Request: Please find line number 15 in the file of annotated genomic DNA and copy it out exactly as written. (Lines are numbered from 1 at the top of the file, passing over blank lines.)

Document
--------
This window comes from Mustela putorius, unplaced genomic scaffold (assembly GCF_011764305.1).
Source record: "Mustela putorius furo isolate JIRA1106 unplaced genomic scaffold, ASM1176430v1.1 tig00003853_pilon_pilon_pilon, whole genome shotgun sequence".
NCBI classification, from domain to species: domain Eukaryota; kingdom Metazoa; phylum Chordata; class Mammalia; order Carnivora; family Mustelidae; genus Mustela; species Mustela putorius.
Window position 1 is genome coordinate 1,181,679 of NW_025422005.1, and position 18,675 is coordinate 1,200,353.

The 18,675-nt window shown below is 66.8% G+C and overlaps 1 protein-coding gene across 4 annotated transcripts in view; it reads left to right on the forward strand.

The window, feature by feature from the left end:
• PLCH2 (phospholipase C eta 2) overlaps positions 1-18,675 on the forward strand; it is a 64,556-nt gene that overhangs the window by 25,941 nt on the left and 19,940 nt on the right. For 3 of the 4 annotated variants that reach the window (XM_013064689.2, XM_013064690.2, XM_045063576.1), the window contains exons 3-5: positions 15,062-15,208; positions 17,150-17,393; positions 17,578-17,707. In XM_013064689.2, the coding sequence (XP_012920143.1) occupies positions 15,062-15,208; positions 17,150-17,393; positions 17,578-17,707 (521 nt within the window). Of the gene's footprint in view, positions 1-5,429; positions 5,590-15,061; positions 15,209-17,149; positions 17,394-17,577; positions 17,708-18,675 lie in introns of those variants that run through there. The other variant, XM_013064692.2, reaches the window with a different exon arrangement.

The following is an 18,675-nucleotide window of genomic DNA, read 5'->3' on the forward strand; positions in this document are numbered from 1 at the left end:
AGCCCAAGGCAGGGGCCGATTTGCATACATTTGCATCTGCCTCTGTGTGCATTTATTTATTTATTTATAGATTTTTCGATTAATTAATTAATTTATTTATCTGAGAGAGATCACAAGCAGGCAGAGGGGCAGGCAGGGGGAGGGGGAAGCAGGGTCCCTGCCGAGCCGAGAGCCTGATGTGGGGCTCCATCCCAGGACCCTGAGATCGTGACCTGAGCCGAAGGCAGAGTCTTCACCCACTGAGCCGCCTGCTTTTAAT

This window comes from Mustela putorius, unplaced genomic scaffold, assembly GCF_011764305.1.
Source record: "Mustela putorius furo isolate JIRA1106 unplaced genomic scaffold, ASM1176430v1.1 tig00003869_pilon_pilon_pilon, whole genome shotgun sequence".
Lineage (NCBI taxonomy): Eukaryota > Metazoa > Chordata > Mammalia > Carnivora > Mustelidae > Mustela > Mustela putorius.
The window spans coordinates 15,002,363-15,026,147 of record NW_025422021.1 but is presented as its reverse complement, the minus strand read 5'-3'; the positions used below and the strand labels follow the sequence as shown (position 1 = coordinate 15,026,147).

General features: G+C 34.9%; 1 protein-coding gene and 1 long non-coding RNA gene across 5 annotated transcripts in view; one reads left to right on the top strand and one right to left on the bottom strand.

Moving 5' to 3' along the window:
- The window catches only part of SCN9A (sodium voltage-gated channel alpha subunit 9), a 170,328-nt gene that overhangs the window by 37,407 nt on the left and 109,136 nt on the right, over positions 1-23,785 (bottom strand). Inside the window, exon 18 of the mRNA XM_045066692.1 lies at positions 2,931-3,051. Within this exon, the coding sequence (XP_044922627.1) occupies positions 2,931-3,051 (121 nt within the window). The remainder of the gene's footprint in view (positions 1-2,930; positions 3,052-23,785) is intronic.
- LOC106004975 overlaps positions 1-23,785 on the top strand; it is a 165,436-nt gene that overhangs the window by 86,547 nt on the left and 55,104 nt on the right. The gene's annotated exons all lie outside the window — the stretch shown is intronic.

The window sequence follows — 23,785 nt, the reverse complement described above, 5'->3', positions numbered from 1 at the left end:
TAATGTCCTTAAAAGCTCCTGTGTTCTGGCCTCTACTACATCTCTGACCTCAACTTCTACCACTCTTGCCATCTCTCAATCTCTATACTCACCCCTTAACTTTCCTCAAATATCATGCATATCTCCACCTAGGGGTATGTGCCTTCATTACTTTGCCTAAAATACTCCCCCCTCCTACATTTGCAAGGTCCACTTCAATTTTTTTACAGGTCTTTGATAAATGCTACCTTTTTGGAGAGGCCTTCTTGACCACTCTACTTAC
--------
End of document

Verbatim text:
Moving 5' to 3' along the window: